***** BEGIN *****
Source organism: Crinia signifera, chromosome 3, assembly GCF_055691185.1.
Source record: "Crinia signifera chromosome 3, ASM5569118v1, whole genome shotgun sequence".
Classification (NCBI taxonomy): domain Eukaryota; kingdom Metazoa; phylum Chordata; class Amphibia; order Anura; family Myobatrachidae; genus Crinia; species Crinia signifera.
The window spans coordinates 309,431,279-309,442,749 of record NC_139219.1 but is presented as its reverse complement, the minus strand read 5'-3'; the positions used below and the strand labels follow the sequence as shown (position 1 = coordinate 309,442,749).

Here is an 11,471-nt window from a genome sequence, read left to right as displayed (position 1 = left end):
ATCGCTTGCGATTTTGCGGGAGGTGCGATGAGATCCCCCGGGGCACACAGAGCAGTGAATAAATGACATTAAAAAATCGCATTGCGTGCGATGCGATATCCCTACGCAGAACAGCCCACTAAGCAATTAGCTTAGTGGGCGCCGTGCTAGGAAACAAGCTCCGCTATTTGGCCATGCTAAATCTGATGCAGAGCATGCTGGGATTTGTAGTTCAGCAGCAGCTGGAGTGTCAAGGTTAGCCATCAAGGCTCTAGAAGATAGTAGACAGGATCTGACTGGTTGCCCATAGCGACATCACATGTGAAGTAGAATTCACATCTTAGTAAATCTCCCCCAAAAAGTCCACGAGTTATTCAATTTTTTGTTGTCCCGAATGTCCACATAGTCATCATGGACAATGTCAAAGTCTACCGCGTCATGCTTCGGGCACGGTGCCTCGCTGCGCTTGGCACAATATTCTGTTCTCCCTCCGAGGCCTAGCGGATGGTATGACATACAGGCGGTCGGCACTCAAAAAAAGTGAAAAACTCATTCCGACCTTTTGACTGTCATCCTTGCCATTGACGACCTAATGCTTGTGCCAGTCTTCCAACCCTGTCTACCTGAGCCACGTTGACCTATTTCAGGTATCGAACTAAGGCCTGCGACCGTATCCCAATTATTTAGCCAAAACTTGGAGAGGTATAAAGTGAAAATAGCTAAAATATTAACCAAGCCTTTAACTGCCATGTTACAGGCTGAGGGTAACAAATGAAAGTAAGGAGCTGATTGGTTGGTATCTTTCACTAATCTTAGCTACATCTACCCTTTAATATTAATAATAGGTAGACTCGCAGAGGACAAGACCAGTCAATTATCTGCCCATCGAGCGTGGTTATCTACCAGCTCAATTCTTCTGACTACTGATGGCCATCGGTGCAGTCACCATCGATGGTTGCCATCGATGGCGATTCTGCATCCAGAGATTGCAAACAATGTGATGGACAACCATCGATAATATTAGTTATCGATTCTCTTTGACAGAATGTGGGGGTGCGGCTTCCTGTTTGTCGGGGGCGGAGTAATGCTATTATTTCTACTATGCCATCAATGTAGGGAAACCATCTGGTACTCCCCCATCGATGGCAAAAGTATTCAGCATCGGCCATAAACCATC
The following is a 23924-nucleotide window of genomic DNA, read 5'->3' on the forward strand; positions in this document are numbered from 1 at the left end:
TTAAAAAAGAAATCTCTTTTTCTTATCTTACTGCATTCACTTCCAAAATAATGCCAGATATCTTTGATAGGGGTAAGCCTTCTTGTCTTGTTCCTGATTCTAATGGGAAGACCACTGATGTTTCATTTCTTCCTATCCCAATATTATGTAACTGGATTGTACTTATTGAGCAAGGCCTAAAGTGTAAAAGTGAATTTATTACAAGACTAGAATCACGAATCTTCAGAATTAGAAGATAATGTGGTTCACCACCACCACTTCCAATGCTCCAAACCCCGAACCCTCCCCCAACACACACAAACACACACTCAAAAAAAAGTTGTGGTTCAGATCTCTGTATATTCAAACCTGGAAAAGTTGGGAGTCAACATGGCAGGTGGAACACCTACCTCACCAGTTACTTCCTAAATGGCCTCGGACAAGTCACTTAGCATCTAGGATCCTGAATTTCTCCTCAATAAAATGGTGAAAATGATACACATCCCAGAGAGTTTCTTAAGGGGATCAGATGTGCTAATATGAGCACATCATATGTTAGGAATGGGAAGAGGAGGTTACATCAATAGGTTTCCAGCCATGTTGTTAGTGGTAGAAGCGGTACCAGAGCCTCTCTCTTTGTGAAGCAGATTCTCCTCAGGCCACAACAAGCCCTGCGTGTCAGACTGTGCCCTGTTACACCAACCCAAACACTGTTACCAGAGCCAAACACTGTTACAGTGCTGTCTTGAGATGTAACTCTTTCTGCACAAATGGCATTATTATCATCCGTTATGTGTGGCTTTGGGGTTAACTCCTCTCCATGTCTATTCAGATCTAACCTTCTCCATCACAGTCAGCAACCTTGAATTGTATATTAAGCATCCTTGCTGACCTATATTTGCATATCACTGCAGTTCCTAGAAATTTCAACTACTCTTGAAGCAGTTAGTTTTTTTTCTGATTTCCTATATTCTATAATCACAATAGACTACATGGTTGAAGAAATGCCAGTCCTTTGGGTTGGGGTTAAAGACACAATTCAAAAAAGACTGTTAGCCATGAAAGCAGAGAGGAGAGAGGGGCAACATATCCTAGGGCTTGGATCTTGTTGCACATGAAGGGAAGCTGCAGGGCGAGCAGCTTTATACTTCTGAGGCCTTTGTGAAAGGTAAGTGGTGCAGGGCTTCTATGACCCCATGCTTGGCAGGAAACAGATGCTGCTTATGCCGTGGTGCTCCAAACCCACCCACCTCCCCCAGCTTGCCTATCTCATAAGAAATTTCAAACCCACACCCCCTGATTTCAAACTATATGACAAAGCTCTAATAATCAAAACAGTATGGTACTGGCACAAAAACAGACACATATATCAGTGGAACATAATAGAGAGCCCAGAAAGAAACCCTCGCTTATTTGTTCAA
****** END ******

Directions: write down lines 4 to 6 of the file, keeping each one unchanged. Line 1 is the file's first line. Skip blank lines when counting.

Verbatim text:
The window spans coordinates 309,431,279-309,442,749 of record NC_139219.1 but is presented as its reverse complement, the minus strand read 5'-3'; the positions used below and the strand labels follow the sequence as shown (position 1 = coordinate 309,442,749).

Here is an 11,471-nt window from a genome sequence, read left to right as displayed (position 1 = left end):
ATCGCTTGCGATTTTGCGGGAGGTGCGATGAGATCCCCCGGGGCACACAGAGCAGTGAATAAATGACATTAAAAAATCGCATTGCGTGCGATGCGATATCCCTACGCAGAACAGCCCACTAAGCAATTAGCTTAGTGGGCGCCGTGCTAGGAAACAAGCTCCGCTATTTGGCCATGCTAAATCTGATGCAGAGCATGCTGGGATTTGTAGTTCAGCAGCAGCTGGAGTGTCAAGGTTAGCCATCAAGGCTCTAGAAGATAGTAGACAGGATCTGACTGGTTGCCCATAGCGACATCACATGTGAAGTAGAATTCACATCTTAGTAAATCTCCCCCAAAAAGTCCACGAGTTATTCAATTTTTTGTTGTCCCGAATGTCCACATAGTCATCATGGACAATGTCAAAGTCTACCGCGTCATGCTTCGGGCACGGTGCCTCGCTGCGCTTGGCACAATATTCTGTTCTCCCTCCGAGGCCTAGCGGATGGTATGACATACAGGCGGTCGGCACTCAAAAAAAGTGAAAAACTCATTCCGACCTTTTGACTGTCATCCTTGCCATTGACGACCTAATGCTTGTGCCAGTCTTCCAACCCTGTCTACCTGAGCCACGTTGACCTATTTCAGGTATCGAACTAAGGCCTGCGACCGTATCCCAATTATTTAGCCAAAACTTGGAGAGGTATAAAGTGAAAATAGCTAAAATATTAACCAAGCCTTTAACTGCCATGTTACAGGCTGAGGGTAACAAATGAAAGTAAGGAGCTGATTGGTTGGTATCTTTCACTAATCTTAGCTACATCTACCCTTTAATATTAATAATAGGTAGACTCGCAGAGGACAAGACCAGTCAATTATCTGCCCATCGAGCGTGGTTATCTACCAGCTCAATTCTTCTGACTACTGATGGCCATCGGTGCAGTCACCATCGATGGTTGCCATCGATGGCGATTCTGCATCCAGAGATTGCAAACAATGTGATGGACAACCATCGATAATATTAGTTATCGATTCTCTTTGACAGAATGTGGGGGTGCGGCTTCCTGTTTGTCGGGGGCGGAGTAATGCTATTATTTCTACTATGCCATCAATGTAGGGAAACCATCTGGTACTCCCCCATCGATGGCAAAAGTATTCAGCATCGGCCATAAACCATC